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you're way overbuilding this computer to run FS9. will you be doing any other gaming with it?6GB ram is overkill, that video card is overkill. my personal opinion of course - but I feel like you're spending a ton of unnecessary money. I suggest you read up on some of the threads where it's described how FS9 and FSX utilize memory, both system memory, video memory, and virtual memory

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Thanks for the reply Nealoc187, but I do intend on using fsx as well as fs9, in other words I'm looking to have a pc that will be serve me well for a good few years in terms of flightsimming. So in that case I wouldn't say it's an overkill, especially when thinking about fsx with high settings and add ons. Also the way I see it is like owning a really fast supercar, the chances are you'll never really get the chance to see what it can really do on the roads, however it's still nice to know what the car's capable of just in case ;)Can anyone advise on case and cooling as posted above?

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Thanks for the reply Nealoc187, but I do intend on using fsx as well as fs9, in other words I'm looking to have a pc that will be serve me well for a good few years in terms of flightsimming. So in that case I wouldn't say it's an overkill, especially when thinking about fsx with high settings and add ons. Also the way I see it is like owning a really fast supercar, the chances are you'll never really get the chance to see what it can really do on the roads, however it's still nice to know what the car's capable of just in case ;)Can anyone advise on case and cooling as posted above?
I was given advice on to avoid the cases with the power supplys in them. They're normally the cheap stripped down versions of them. For a good PSU Corsair, PC Cooling, Seasonic. Cases. Coolmaster, Lian Li, Thermaltake, Silverstone, Antec, and I like some of the NZXT cases.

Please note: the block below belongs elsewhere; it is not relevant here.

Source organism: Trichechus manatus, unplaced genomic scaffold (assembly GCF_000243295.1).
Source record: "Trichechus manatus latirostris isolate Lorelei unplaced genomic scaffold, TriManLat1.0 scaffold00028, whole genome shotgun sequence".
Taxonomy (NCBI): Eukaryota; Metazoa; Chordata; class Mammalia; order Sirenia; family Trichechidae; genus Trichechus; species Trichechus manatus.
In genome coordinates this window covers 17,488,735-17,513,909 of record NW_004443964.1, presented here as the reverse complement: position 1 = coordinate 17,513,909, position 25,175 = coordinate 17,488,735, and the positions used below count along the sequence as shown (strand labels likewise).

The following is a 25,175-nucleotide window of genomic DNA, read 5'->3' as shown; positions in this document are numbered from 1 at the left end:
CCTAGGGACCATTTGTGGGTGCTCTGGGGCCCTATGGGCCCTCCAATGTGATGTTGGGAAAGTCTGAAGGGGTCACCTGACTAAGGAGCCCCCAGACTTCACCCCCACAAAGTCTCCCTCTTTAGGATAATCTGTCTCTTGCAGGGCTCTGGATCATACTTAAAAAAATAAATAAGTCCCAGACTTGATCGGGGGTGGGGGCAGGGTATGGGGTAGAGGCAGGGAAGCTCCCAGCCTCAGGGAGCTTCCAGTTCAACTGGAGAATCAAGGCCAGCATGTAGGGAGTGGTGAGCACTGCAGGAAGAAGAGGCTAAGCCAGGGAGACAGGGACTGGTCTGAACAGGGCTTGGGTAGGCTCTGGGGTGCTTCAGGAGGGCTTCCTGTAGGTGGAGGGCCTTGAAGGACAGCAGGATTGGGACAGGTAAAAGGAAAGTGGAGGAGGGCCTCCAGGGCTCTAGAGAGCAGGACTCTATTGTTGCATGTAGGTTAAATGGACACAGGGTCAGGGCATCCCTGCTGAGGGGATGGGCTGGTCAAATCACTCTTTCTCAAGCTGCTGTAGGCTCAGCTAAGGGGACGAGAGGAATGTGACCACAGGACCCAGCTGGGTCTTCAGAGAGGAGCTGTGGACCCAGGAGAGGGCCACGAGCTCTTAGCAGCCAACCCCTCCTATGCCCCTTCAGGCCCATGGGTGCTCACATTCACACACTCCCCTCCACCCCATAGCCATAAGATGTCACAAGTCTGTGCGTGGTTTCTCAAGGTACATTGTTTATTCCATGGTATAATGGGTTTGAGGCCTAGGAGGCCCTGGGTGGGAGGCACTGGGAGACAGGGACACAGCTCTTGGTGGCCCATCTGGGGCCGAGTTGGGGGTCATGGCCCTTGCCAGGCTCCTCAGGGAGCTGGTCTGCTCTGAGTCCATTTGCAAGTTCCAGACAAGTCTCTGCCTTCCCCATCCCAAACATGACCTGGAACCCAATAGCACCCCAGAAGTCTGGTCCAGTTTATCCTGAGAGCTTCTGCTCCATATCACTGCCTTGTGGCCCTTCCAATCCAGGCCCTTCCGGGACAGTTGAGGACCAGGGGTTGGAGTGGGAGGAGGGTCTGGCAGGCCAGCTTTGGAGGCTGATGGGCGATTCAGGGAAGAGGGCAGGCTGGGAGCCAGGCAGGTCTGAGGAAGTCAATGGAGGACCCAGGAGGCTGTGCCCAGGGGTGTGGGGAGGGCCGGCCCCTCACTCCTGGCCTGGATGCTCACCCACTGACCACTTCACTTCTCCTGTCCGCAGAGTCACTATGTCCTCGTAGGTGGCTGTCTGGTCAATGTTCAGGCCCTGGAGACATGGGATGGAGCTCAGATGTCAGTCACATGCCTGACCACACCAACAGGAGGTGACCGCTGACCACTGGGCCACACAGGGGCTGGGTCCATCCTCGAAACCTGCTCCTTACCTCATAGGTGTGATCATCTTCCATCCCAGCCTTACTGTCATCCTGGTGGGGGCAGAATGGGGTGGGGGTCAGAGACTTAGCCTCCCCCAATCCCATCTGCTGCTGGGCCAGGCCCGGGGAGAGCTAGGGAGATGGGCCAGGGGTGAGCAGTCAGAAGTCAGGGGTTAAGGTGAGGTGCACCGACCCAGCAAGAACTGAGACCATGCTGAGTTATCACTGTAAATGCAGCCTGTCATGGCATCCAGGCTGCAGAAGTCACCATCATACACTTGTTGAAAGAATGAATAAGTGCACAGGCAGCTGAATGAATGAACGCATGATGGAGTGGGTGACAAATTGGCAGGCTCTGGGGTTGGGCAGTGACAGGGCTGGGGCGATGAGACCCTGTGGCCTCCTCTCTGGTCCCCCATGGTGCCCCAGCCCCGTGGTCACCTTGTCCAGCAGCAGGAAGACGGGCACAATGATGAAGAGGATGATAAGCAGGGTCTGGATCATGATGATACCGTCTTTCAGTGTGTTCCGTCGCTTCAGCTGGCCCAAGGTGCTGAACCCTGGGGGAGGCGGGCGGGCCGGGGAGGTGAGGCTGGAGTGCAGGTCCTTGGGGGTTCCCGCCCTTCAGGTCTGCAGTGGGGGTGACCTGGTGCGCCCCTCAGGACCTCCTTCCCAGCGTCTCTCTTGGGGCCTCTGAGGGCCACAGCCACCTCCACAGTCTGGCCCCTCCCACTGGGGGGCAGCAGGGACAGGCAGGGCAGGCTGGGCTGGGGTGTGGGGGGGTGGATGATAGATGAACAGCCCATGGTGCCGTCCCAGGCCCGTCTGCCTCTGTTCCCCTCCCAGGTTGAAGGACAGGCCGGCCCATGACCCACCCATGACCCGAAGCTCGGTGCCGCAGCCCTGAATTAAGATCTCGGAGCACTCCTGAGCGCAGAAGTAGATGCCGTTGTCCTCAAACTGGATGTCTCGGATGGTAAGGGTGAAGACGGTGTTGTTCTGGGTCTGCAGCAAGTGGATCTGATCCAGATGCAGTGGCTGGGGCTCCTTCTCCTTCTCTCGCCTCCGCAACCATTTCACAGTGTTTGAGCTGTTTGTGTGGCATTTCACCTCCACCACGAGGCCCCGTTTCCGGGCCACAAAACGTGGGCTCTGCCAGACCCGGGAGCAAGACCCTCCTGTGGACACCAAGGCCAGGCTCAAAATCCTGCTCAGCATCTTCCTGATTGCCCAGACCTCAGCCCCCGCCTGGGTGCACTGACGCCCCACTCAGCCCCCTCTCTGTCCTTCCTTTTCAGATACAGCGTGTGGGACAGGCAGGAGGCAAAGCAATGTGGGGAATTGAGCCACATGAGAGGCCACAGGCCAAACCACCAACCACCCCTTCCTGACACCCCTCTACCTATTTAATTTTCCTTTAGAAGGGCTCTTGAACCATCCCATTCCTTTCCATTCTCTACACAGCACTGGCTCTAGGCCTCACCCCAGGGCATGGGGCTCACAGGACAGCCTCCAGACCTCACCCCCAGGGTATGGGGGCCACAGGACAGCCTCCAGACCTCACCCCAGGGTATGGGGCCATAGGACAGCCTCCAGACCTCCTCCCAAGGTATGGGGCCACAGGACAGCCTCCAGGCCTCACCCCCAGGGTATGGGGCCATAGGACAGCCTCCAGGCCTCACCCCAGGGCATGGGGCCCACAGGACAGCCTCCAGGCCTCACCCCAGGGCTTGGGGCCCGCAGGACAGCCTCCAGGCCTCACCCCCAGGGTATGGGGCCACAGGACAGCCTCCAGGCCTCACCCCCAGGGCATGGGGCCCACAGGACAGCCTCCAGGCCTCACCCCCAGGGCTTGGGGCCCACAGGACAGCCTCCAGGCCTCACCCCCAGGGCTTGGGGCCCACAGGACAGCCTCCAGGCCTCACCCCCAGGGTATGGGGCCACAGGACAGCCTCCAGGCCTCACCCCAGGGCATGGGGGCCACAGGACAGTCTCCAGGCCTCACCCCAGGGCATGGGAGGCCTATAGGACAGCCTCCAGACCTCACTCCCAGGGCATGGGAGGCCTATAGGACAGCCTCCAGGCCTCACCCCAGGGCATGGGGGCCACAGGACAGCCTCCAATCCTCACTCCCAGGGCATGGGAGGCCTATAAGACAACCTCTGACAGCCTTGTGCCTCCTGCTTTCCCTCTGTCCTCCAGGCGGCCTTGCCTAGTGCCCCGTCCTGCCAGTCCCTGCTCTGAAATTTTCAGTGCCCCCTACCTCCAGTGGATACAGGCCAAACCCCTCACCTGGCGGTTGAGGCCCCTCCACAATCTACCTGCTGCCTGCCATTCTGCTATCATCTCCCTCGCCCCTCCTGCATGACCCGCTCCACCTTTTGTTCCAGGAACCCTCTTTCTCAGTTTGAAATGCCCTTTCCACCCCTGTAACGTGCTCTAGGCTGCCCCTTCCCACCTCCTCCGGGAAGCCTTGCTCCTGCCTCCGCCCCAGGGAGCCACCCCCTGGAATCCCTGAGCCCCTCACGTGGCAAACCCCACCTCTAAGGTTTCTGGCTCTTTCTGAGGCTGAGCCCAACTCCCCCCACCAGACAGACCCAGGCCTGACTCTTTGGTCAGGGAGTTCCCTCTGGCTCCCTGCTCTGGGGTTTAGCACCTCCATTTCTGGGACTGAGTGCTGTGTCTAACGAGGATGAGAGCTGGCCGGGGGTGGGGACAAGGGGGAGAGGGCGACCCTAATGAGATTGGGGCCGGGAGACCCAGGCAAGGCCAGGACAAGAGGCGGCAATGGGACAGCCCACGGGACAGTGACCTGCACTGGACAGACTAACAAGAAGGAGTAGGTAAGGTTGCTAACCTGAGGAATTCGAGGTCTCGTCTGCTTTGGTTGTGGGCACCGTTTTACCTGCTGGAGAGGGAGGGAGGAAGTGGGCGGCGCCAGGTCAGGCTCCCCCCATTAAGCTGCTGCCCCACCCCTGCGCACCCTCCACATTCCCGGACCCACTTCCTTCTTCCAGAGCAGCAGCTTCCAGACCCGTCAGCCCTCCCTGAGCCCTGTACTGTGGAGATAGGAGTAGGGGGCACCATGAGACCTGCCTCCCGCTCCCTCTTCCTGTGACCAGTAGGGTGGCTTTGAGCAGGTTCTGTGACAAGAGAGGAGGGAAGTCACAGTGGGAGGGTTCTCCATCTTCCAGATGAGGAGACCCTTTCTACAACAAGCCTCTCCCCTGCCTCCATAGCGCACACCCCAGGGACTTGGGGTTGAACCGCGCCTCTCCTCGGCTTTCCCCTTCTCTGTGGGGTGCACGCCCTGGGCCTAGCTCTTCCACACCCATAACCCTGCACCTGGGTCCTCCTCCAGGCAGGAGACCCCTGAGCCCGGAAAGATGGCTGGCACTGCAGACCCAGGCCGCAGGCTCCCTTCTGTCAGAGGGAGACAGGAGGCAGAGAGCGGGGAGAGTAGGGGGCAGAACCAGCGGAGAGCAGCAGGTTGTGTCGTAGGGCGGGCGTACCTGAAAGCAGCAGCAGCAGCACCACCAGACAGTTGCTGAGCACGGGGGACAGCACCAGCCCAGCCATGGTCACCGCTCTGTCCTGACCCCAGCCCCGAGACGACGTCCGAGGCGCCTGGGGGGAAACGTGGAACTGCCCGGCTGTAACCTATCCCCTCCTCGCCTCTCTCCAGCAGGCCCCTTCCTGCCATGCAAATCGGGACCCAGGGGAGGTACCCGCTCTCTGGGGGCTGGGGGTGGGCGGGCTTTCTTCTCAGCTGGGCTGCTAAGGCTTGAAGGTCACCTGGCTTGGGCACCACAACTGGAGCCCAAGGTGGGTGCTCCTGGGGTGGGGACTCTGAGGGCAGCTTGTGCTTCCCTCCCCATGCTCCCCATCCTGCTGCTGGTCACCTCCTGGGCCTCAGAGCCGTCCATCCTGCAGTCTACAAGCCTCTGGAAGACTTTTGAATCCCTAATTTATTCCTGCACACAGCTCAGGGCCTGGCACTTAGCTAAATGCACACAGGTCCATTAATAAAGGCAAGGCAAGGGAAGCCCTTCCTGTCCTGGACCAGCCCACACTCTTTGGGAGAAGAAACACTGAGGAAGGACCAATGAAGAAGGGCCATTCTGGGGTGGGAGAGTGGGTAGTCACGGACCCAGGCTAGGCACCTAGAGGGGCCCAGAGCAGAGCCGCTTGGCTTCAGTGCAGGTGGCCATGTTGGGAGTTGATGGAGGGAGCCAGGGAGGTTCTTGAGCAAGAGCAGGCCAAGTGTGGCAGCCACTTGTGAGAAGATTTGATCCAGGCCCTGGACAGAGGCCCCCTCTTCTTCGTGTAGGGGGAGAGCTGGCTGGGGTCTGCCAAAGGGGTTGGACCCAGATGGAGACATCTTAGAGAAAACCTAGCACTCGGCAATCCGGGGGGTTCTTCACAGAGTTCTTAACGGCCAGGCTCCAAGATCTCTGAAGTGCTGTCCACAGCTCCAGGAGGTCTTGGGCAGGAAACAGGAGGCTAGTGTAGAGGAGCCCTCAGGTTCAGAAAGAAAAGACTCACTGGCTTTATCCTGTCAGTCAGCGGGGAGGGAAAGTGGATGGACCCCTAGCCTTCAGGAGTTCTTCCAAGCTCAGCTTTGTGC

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A lot of the advice on here seems to point you in the right direction I believe. You shouldn't be looking to spend vast amounts of money for your project.One bit of advice I will give you, personally, is "CACHE." Rather than looking to pay OTT for motherboards, GPU and RAM, you should look in particular at the amount and speed of cache memory on both CPU and hard drive. I think a 500GB drive with only 8GB cache won't help you at all. Why not opt for the Seagate 7200.11 Barracuda 500GB SATAII 32MB Cache, and certainly whether you opt for an AMD or intel set up you need more than 2x512kb L2 cache. I wouldn't recommend less than 2x2mb cache over 2x cores. The i7 offers good amounts of cache, whereas the AMD 6000 doesn't. In perspective the older single core AMD CPU's have around 512kb L2 cache. It's one thing that really makes the difference. It's such a fast memory and is directly accessible without the CPU having to be troubled. In other words, aside from its speed, cache can communicate directly with RAM thus leaving the CPU to get on with other important tasks. If a choice had to be made between an extra 200MHz CPU core clock speed and an additional 2mb cache I would opt for the cache every time. I believe it's one reason why Intel have the market at present. AMD have, for some time now offered typically less L2 cache than that of Intel. Very similar CPU architecture, same cores, clock speeds etc, but the cache differs.I bought an Intel Conroe E6700 (2x2mb L2 cache @2.67GHz) two years ago. Its paired with a Geforce 8800GTS 640MB and res 1920x1200. Fantastic CPU, but it's bottlenecked ever so slightly by the GPU. It has 8x the cache (I believe) of my old AMD 64 3700 (and twice the cores too!), but clock speed is almost the same. The difference it makes is vast. Everything I do on the machine, even internet browsing, with caching of pages is dozens of times faster. The whole machine makes such a difference. Other than for FSX I often underclock the CPU. Otherwise it just sits there ide. There is much less swapping between hard drive and RAM too, courtesy of 4GB RAM, but, overall the CPU cache makes the world of difference.The advice regarding staying away from cases with built in PSU is very good advice too BTW. If you really want to save money, then perhaps look at your electricity bill. All those components (esp GPU) consume power. Electricity in UK isn't cheap any longer!CACHE!Good luck.Scratch1964